1. Demonstrate conceptual understanding of cyber-physical systems and emerging abstractions for explaining and interrogating such systems, including through the concepts of Automation, Agency, Assurance, Interfaces, Indicators and Intents.
  2. Develop and fluently apply relevant assessment, evaluation and decision making tools and techniques relevant to managing cyber-physical systems at scale and communicate these to others.
  3. Identify and critically appraise new developments, advances and emerging knowledge within domains relevant to the new branch of engineering.
  4. Demonstrate ability to frame critical and constructive questions and appropriately apply existing and emerging methodologies to describe and explain the design, construction, commissioning, management and decommissioning of cyber-physical systems using the abstractions in the 3AI framework.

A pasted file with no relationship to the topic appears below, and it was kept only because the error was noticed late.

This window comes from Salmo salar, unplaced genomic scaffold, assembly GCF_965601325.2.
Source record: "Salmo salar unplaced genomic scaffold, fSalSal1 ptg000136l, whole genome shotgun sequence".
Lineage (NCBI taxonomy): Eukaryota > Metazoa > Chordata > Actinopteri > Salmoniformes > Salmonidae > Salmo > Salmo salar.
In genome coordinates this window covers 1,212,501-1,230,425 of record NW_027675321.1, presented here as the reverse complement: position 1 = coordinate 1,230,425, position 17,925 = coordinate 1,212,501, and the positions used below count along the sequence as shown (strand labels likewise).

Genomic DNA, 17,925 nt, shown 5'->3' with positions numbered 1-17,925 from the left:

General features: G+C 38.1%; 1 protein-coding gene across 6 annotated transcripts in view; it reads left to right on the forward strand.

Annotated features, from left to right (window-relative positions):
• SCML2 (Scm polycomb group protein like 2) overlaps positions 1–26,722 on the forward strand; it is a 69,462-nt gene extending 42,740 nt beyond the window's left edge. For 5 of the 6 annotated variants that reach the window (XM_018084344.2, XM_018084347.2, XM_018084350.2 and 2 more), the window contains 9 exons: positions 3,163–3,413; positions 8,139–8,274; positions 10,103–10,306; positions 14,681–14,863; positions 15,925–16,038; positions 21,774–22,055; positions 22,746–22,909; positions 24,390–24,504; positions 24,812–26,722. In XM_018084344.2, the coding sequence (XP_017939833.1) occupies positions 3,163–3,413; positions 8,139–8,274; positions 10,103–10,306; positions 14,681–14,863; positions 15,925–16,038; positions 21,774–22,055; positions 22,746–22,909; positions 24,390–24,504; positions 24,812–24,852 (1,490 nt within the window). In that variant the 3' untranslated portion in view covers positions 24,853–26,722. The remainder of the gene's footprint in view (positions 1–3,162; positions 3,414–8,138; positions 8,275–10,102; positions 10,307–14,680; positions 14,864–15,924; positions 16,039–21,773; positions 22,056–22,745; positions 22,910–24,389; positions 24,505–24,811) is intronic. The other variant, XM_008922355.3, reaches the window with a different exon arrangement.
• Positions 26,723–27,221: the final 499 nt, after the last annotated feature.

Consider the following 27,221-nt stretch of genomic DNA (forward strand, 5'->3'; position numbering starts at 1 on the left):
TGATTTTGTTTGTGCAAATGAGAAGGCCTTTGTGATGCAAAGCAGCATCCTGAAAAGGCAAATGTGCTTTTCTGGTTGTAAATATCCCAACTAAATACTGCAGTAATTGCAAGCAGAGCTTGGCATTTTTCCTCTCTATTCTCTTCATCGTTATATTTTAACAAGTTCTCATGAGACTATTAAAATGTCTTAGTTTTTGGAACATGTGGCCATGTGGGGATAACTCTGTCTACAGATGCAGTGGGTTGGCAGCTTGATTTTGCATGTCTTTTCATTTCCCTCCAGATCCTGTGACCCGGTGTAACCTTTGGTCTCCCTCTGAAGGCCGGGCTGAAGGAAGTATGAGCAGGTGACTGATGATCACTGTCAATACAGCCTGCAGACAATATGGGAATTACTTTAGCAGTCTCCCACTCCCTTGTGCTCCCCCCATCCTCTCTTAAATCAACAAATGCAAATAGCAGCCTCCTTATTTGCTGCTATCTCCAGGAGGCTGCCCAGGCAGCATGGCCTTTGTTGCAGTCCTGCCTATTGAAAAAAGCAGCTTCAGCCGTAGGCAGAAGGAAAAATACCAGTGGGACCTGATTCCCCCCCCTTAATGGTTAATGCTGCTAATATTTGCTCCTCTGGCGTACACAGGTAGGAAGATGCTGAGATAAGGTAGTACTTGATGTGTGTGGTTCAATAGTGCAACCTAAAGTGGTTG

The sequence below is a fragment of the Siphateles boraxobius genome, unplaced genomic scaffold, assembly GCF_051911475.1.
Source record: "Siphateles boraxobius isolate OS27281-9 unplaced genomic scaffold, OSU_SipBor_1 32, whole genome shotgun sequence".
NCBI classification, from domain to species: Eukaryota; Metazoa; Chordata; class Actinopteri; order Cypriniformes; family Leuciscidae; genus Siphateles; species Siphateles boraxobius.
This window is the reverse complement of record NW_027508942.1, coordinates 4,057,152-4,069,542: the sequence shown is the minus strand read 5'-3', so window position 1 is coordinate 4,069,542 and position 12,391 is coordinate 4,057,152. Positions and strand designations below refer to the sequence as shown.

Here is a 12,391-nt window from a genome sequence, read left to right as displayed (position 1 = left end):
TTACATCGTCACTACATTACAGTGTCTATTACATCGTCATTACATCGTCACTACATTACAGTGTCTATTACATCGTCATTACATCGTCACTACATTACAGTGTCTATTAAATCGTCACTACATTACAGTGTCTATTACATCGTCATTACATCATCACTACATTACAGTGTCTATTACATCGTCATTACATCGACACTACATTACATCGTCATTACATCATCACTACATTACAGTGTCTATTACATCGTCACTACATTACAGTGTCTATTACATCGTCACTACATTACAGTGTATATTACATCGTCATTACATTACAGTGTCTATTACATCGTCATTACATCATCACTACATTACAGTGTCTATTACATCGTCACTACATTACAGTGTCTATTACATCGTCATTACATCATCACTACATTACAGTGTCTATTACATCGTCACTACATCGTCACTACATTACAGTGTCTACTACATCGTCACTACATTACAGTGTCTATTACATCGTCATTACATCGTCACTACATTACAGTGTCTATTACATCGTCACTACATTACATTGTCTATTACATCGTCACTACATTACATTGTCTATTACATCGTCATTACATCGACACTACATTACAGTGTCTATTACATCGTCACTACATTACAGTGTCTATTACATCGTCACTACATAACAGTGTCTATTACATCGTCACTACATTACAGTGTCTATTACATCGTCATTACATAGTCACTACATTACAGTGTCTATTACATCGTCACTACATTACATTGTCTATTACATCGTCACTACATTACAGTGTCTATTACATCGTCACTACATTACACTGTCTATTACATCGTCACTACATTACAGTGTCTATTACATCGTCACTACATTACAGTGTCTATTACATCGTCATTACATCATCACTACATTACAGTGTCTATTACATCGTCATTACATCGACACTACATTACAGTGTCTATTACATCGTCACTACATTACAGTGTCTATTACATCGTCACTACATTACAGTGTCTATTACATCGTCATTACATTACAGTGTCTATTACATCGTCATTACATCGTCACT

5. Demonstrates an appreciation of the scope, principles, norms, accountabilities and bounds of sustainable engineering practice and how they are enacted and contested for a cyber-physical system.
  6. Demonstrate ethical, respectful, and professional conduct, and contribute positively to the Institute community.
  7. Synthesise a wide range of data sources and inputs, and generate and communicate complex outcomes of cyber-physical research in relevant formats for diverse audiences including case study partner organisations.
  8. Demonstrate a creative, innovative, and pro-active approach in efforts to explore and analyse cyber-physical systems with the goal to further develop and improve the core concepts and methodologies associated with the new branch of engineering.
  9. Fluently apply teamwork and project management skills to enable a collaborative project with peers who have a variety of skills, knowledge and viewpoints, leading to the creation of an in-depth analysis of a cyber-physical system.